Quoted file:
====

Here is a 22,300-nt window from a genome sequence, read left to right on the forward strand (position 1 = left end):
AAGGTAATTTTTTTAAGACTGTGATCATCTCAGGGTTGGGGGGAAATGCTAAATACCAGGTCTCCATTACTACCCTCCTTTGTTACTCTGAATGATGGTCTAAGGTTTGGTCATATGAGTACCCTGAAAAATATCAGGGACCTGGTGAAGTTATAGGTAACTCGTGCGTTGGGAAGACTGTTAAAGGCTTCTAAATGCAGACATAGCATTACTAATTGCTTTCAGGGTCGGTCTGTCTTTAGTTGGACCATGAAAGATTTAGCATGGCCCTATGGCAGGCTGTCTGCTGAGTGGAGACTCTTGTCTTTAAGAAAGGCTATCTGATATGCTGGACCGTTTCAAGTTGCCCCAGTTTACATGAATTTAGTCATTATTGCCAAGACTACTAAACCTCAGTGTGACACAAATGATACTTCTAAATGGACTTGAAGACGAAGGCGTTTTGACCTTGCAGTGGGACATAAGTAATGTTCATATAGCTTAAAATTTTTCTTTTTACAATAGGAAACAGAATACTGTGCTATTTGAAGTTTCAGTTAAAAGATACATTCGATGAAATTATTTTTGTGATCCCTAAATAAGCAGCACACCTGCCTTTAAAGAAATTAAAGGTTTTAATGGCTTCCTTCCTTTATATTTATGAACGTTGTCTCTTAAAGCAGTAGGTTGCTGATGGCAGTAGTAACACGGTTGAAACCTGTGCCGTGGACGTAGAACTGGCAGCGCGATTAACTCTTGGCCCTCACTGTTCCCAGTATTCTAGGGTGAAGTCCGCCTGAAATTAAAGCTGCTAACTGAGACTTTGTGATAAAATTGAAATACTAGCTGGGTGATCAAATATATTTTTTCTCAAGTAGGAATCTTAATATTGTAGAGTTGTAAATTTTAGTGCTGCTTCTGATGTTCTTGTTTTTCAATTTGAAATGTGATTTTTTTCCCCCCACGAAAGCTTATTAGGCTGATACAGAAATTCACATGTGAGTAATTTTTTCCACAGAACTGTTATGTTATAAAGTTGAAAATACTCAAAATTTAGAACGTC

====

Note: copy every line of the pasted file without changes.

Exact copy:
Here is a 22,300-nt window from a genome sequence, read left to right on the forward strand (position 1 = left end):
AAGGTAATTTTTTTAAGACTGTGATCATCTCAGGGTTGGGGGGAAATGCTAAATACCAGGTCTCCATTACTACCCTCCTTTGTTACTCTGAATGATGGTCTAAGGTTTGGTCATATGAGTACCCTGAAAAATATCAGGGACCTGGTGAAGTTATAGGTAACTCGTGCGTTGGGAAGACTGTTAAAGGCTTCTAAATGCAGACATAGCATTACTAATTGCTTTCAGGGTCGGTCTGTCTTTAGTTGGACCATGAAAGATTTAGCATGGCCCTATGGCAGGCTGTCTGCTGAGTGGAGACTCTTGTCTTTAAGAAAGGCTATCTGATATGCTGGACCGTTTCAAGTTGCCCCAGTTTACATGAATTTAGTCATTATTGCCAAGACTACTAAACCTCAGTGTGACACAAATGATACTTCTAAATGGACTTGAAGACGAAGGCGTTTTGACCTTGCAGTGGGACATAAGTAATGTTCATATAGCTTAAAATTTTTCTTTTTACAATAGGAAACAGAATACTGTGCTATTTGAAGTTTCAGTTAAAAGATACATTCGATGAAATTATTTTTGTGATCCCTAAATAAGCAGCACACCTGCCTTTAAAGAAATTAAAGGTTTTAATGGCTTCCTTCCTTTATATTTATGAACGTTGTCTCTTAAAGCAGTAGGTTGCTGATGGCAGTAGTAACACGGTTGAAACCTGTGCCGTGGACGTAGAACTGGCAGCGCGATTAACTCTTGGCCCTCACTGTTCCCAGTATTCTAGGGTGAAGTCCGCCTGAAATTAAAGCTGCTAACTGAGACTTTGTGATAAAATTGAAATACTAGCTGGGTGATCAAATATATTTTTTCTCAAGTAGGAATCTTAATATTGTAGAGTTGTAAATTTTAGTGCTGCTTCTGATGTTCTTGTTTTTCAATTTGAAATGTGATTTTTTTCCCCCCACGAAAGCTTATTAGGCTGATACAGAAATTCACATGTGAGTAATTTTTTCCACAGAACTGTTATGTTATAAAGTTGAAAATACTCAAAATTTAGAACGTC